Should You Agree To Camping With Your Child’s Friends?

If you have children and you camp, then I am going to guess you have at least mentally tackled the question: do you allow friends of our children to go along on camping trips?  We have two children (with a significant gap between ages)  and quickly found ourselves pondering this question very early on in our camping journey. Because of the way we camp, group camping with friends, our daughter has a playmate at every single camping trip but that has never been the case for our oldest.

We had a popup trailer the first time The Boy asked us if he could bring a friend along on a camping trip. Wayne and I processed the request differently. I started calculating bed space and extra food. He never made it past the bathroom situation. The popup camper had a cassette toilet and the only privacy was a shower curtain. Knowing an unrelated person was behind the curtain made him super nervous. We never took that friend camping but we did start looking for a different camper.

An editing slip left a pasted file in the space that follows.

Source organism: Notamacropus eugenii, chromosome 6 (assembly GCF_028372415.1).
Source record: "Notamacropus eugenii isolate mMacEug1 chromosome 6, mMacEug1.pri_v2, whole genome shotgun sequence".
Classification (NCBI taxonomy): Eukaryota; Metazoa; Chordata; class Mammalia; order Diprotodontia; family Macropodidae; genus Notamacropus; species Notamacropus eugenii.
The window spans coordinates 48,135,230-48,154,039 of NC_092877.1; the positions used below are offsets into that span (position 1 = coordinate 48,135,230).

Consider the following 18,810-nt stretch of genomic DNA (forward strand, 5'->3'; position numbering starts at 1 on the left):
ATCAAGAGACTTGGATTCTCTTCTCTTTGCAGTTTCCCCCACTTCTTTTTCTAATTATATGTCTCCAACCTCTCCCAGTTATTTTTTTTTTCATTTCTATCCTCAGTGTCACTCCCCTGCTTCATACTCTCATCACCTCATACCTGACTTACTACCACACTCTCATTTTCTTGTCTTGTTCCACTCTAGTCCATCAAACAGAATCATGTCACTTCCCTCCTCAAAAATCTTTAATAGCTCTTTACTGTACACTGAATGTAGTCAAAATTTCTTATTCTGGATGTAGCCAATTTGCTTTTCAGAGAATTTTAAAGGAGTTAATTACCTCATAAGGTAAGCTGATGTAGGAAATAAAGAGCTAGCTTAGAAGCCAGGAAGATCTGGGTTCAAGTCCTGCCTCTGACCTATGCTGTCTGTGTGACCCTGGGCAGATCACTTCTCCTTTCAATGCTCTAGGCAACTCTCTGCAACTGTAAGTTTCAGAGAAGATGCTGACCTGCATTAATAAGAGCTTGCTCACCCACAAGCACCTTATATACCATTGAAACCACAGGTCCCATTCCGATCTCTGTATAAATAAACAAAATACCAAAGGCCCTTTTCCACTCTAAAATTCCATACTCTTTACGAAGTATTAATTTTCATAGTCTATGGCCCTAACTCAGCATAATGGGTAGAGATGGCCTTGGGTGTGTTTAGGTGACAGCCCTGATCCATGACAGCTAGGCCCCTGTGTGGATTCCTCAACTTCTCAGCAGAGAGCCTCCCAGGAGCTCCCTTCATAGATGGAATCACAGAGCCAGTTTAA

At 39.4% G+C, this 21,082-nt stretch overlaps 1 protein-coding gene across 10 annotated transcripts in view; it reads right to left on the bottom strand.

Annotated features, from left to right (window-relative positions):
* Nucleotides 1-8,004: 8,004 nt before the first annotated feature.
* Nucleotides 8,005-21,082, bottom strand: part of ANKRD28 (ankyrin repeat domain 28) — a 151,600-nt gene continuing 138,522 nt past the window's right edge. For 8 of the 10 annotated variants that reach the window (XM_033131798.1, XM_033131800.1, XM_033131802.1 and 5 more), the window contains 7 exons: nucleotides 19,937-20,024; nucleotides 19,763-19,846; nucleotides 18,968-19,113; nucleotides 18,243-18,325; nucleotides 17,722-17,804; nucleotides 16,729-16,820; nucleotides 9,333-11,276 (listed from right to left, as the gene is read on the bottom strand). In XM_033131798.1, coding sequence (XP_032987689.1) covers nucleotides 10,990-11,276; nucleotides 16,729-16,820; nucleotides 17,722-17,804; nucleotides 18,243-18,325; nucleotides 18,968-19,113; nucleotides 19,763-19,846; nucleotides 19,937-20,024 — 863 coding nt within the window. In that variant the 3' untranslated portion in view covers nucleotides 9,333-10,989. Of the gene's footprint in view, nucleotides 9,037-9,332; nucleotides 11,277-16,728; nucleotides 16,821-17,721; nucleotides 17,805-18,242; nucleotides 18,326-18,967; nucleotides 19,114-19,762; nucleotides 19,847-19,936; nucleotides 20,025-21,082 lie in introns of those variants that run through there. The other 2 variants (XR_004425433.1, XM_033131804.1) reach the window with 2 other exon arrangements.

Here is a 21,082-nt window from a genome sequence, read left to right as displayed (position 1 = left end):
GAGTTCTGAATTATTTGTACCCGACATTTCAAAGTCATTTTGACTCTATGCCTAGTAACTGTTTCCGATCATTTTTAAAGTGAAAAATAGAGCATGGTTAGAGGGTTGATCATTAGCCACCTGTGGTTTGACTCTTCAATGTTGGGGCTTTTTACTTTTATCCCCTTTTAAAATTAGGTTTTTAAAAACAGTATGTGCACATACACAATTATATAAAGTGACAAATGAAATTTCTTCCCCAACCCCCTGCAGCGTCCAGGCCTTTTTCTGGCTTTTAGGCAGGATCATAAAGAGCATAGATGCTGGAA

The great thing about children is they continuously present you with second chances. Last year The Boy asked if he could take his best friend along on our family vacation to the Smoky Mountains. Two weeks traveling in the campers with The Todd family. It was a simple request on the surface but not a simply decision.

There are several considerations for us to mentally think through before we agree to take another child on a trip with us. Even though we enjoy less structure during our trips, there are still camper rules: pick up after yourself, no running or jumping in the camper, no feet on furniture, and leave the outside voices outside to name a few. There are even campground rules: respect the other campers, no cutting through other campsites, quiet hours, no wondering off alone or without permission. The question we must ask ourselves is, “can this guest follow our rules or be redirected if needed.” Our agreement to take another child camping with us hinges on the answer to this question.